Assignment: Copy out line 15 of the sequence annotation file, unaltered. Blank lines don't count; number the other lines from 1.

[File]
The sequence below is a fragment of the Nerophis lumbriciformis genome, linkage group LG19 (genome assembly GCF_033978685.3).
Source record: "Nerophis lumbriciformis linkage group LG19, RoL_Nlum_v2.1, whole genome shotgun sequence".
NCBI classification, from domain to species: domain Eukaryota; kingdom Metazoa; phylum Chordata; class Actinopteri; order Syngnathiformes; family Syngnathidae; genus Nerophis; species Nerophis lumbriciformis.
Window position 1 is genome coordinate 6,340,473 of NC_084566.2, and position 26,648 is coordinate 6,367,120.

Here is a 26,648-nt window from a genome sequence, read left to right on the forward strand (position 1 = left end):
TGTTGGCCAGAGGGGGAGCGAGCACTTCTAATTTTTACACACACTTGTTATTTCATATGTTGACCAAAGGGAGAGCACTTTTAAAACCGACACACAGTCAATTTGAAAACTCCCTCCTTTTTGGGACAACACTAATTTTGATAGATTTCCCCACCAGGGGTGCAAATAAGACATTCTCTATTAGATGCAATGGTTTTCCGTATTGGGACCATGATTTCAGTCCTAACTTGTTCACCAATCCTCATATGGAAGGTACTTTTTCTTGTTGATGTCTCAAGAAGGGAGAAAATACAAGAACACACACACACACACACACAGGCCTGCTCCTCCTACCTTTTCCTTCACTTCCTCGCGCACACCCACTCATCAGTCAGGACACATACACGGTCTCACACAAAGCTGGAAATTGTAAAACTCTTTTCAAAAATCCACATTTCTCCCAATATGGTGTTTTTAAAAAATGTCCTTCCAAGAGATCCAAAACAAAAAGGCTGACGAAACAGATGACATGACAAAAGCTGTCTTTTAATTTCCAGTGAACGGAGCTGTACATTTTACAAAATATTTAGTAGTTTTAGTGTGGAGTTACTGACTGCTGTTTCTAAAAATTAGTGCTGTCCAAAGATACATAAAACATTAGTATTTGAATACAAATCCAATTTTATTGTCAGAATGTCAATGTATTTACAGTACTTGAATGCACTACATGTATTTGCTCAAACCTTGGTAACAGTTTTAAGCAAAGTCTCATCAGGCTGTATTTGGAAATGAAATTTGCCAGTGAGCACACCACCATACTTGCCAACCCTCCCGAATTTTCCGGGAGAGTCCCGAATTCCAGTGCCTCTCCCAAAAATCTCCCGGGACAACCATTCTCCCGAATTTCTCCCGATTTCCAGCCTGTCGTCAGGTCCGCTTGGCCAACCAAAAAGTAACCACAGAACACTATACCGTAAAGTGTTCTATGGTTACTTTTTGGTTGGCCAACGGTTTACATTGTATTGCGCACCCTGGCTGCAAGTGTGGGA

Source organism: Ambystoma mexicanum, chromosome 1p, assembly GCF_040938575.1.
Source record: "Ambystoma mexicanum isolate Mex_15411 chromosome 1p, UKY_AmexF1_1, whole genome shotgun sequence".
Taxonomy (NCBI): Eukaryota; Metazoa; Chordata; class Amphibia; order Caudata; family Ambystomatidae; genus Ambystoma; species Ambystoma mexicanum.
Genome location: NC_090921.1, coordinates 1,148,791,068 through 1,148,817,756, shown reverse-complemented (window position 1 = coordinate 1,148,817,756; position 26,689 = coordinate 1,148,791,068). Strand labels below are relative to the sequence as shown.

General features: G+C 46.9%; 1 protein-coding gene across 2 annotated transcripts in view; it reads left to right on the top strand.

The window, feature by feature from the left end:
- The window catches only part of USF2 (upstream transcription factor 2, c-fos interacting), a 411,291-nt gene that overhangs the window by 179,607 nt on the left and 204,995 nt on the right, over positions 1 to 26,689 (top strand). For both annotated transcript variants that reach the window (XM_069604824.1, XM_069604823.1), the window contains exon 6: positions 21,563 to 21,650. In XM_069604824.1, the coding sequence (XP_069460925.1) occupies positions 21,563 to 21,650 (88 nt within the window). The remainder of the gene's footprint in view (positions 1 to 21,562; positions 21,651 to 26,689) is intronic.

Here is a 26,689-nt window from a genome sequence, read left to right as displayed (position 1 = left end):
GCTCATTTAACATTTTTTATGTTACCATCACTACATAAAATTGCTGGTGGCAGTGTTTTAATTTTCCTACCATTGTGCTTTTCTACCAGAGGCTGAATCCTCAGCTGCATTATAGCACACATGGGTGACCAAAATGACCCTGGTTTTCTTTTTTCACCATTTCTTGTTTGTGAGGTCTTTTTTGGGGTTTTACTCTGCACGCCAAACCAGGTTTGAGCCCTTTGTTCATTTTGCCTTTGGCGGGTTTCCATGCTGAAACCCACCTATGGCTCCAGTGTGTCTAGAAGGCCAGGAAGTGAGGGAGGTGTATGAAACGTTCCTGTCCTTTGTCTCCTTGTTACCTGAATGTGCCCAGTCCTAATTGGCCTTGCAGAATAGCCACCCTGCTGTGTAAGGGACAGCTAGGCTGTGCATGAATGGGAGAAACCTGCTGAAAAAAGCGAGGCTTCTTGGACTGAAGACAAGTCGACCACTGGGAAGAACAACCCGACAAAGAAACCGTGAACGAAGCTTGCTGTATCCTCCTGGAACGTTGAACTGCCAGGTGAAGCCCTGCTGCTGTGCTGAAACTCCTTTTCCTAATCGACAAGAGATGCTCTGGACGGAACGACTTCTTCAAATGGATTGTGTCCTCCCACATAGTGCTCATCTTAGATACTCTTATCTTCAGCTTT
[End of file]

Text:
GCTCATTTAACATTTTTTATGTTACCATCACTACATAAAATTGCTGGTGGCAGTGTTTTAATTTTCCTACCATTGTGCTTTTCTACCAGAGGCTGAATCCTCAGCTGCATTATAGCACACATGGGTGACCAAAATGACCCTGGTTTTCTTTTTTCACCATTTCTTGTTTGTGAGGTCTTTTTTGGGGTTTTACTCTGCACGCCAAACCAGGTTTGAGCCCTTTGTTCATTTTGCCTTTGGCGGGTTTCCATGCTGAAACCCACCTATGGCTCCAGTGTGTCTAGAAGGCCAGGAAGTGAGGGAGGTGTATGAAACGTTCCTGTCCTTTGTCTCCTTGTTACCTGAATGTGCCCAGTCCTAATTGGCCTTGCAGAATAGCCACCCTGCTGTGTAAGGGACAGCTAGGCTGTGCATGAATGGGAGAAACCTGCTGAAAAAAGCGAGGCTTCTTGGACTGAAGACAAGTCGACCACTGGGAAGAACAACCCGACAAAGAAACCGTGAACGAAGCTTGCTGTATCCTCCTGGAACGTTGAACTGCCAGGTGAAGCCCTGCTGCTGTGCTGAAACTCCTTTTCCTAATCGACAAGAGATGCTCTGGACGGAACGACTTCTTCAAATGGATTGTGTCCTCCCACATAGTGCTCATCTTAGATACTCTTATCTTCAGCTTT